LAUREL NEWPORT INTERVIEWS BY JENNIFER WANG PRIOR TO FOUNDING YOUNG & ABLE, AN ONLINE BOUTIQUE THAT DOUBLES AS A PLATFORM FOR EMERGING INDEPENDENT DESIGNERS, ROSA NG MOVED FROM HER NATIVE CALIFORNIA TO NEW YORK CITY TO ATTEND THE FASHION INSTITUTE OF TECHNOLOGY. SINCE THEN SHE HAS WORKED WITH BOTH DOMESTIC AND INTERNATIONAL BRANDS SUCH AS ALEXANDER MCQUEEN, JASON WU, LOUIS GOLDEN, KATE SPADE, AND CALVIN KLEIN. SHE HAS ALSO WORKED WITH THE SAVE THE GARMENT CENTER ORGANIZATION, THE MISSION OF WHICH IS TO PROTECT AND PROMOTE NEW YORK CITY’S LOCAL FASHION MANUFACTURERS. In founding Young & Able, Rosa has brought to light a more conscious kind of consumerism. With an emphasis on sustainability, locally sourced materials, local manufacturing, and transparent practices, Y&A provides consumers with access to quality products— from a full range of both men and women’s clothing, to accessories, to books and gifts. But more than just the product, you are getting the full story. With access to interviews of each of the designers featured on Y&A, you can learn where each designer is from, what led them to New York, what inspires them. Each interview includes a photograph of the designer, allowing you
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to put a face with a name. Through behind-the-scenes photos and video clips, you can also glean insights in to their design and creation processes. NUE: Tell us how Young & Able began? How did the business come into being? ROSA: I have been freelancing in the fashion industry since junior year of College and I’ve reached a point in my career where I wanted something different and more challenging. I took a block-printing workshop in India last March with local artisans and was really inspired by my experience. I walked away knowing that I needed to get back into creating something of
my own. I thought my own brand of knitwear would be the project that will fulfill my creative need but the more I thought about the industry and evaluated the companies that my friends have started after college, it occurred to me that a platform like Young & Able is more beneficial to the community where we can collectively help promote each other. NUE: Why is it important to have a platform where consumers can reach designers in a very direct way? Why is independent design important? ROSA: It’s a saturated field and without platforms like Young & Able, it’s difficult for designers to reach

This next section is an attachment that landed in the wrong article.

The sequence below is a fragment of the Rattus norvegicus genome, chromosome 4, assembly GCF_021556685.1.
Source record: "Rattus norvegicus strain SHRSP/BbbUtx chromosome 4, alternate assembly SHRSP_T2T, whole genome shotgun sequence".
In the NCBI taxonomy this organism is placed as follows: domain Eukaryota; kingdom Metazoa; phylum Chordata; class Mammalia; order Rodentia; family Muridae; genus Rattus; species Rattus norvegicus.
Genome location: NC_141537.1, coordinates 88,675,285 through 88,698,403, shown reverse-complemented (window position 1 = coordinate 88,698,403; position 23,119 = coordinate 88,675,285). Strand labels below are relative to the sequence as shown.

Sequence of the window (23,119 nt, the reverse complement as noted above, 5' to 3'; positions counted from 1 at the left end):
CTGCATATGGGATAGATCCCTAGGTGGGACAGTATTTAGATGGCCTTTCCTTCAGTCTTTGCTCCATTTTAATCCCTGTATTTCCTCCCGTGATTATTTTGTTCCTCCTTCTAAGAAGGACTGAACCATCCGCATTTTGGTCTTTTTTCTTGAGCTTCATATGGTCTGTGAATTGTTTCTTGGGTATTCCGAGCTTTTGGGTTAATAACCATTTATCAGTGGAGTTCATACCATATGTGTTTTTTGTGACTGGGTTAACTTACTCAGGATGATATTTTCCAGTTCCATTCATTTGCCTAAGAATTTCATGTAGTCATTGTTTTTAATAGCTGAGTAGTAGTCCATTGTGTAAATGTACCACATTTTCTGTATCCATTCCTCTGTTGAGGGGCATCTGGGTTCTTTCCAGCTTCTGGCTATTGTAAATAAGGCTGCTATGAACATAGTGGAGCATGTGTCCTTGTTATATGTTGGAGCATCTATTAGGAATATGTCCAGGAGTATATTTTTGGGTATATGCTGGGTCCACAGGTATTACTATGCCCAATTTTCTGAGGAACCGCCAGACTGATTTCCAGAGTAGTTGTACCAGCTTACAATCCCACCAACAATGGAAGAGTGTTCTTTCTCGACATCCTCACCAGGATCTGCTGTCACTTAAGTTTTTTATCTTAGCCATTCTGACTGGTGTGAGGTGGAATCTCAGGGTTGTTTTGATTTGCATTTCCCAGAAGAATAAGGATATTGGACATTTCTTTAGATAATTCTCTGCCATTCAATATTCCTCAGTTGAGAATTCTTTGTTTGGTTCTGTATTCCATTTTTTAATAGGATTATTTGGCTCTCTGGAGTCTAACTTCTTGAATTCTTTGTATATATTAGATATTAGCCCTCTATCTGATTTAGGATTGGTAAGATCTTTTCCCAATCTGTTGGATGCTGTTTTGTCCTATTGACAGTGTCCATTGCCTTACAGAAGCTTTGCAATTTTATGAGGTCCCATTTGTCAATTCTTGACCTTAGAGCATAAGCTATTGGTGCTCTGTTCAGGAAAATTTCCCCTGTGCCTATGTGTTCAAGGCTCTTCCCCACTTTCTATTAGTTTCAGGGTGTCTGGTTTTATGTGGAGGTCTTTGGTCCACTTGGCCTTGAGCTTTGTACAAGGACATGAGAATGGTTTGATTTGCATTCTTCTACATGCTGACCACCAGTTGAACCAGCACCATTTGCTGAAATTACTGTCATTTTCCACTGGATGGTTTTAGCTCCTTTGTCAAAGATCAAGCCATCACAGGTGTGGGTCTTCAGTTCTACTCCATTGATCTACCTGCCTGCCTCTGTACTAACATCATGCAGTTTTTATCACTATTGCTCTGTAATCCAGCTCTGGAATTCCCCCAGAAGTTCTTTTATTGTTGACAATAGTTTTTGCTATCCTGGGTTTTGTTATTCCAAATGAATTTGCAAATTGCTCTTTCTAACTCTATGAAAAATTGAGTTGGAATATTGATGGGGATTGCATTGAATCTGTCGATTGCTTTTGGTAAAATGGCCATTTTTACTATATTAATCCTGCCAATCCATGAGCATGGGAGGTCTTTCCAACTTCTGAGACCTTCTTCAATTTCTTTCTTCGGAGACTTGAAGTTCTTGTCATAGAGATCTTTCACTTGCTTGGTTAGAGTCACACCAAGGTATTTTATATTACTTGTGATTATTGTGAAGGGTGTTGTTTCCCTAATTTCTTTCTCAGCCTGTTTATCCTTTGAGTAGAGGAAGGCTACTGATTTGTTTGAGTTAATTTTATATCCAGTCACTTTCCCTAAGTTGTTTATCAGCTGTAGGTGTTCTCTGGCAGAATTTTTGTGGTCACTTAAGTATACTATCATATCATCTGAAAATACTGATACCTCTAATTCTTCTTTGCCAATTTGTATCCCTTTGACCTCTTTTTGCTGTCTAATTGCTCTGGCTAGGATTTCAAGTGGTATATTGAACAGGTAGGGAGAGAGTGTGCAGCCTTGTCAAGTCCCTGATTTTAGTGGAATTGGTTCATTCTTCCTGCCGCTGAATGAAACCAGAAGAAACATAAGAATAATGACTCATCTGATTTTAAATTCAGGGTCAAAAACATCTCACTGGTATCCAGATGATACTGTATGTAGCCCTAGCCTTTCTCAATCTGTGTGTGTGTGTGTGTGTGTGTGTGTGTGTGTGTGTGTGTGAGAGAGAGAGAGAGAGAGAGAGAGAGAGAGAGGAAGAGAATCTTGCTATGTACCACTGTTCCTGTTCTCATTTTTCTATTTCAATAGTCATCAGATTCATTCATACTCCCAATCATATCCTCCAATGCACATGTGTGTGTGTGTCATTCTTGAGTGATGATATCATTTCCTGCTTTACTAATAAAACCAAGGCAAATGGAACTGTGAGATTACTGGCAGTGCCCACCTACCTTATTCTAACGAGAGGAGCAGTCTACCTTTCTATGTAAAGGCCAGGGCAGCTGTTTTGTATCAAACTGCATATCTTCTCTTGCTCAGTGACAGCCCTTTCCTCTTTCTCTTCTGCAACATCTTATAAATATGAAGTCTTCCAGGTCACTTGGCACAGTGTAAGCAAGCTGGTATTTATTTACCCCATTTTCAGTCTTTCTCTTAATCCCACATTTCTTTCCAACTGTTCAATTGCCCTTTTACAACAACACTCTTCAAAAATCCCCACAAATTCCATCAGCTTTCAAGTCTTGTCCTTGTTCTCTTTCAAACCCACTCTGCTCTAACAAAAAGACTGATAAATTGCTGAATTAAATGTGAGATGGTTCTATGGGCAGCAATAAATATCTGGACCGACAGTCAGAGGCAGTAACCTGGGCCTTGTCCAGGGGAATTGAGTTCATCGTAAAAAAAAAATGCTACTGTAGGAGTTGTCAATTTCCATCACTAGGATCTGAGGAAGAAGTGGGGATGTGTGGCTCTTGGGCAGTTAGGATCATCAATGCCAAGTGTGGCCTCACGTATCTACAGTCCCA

outside their own network or vice versa for consumers to discover something new and different. A lot of people comment on the way I curate the shop and I think that’s an example of why independent design is important. We all have something to say and we interpret the world so differently. Other shops might have a few of the same designers that I carry, but as a brand, Young & Able will be unique because of how I curate and present these brands next to each other. NUE: Are all of the products on Young & Able made in the USA? ROSA: At Young & Able, we like to support all emerging designers domestically and
TITLE NUE internationally. We are based in New York, so naturally we started with our own community of designers. Most of our US-based designers do produce in the USA with a few exceptions depending on the type of goods that they are creating. The products in the shop are made by hand on a small scale with either locally sourced materials or a method of sustainability in mind.
NUE: How do you make your designer selections? Do you have specific criteria for which designers you select? ROSA: I curate the site and therefore a lot of it is based off my own aesthetic and my standard of quality. I try to meet with all the designers that I work with and hear their mission and brand’s story. Aside from having a great product, the working relationship between the designers and me is
important and sometimes you just don’t know if it’s a good fit until you bring a designer on board for a season. NUE: What are your hopes for Young & Able for the future? Where do you see the company in 5 years? ROSA: I try not to think too far in advance especially in the fashion world when everything changes and evolves so quickly. One of
the goals that we have this year is to test out different offline experiences to engage with our customers. So far we have hosted a small pop-up shop in January, a meet and greet with 8 feature designers and currently planning something for the holiday season. We also would like to launch a collection through the shop sometime in the near future.
WITH Y&A, ROSA HAS WORKED TO CREATE A COMMUNITY WHERE DESIGNERS AND CONSUMERS CAN CONNECT AT EVERY LEVEL; THAT A DESIGNER AND THEIR STORY BECOME TANGIBLE FOR THE CONSUMER IS VITAL, AS WITH EMERGING INDEPENDENT DESIGNERS SUCH AS ANN YEE, DIRTY LIBRARIAN CHAINS, RICHARDS, AND JESSICA VELEZ, THE CONSUMER IS NOT JUST BUYING A PRODUCT, THEY ARE SUPPORTING THE DESIGNER’S FUTURE WITHIN THE INDUSTRY.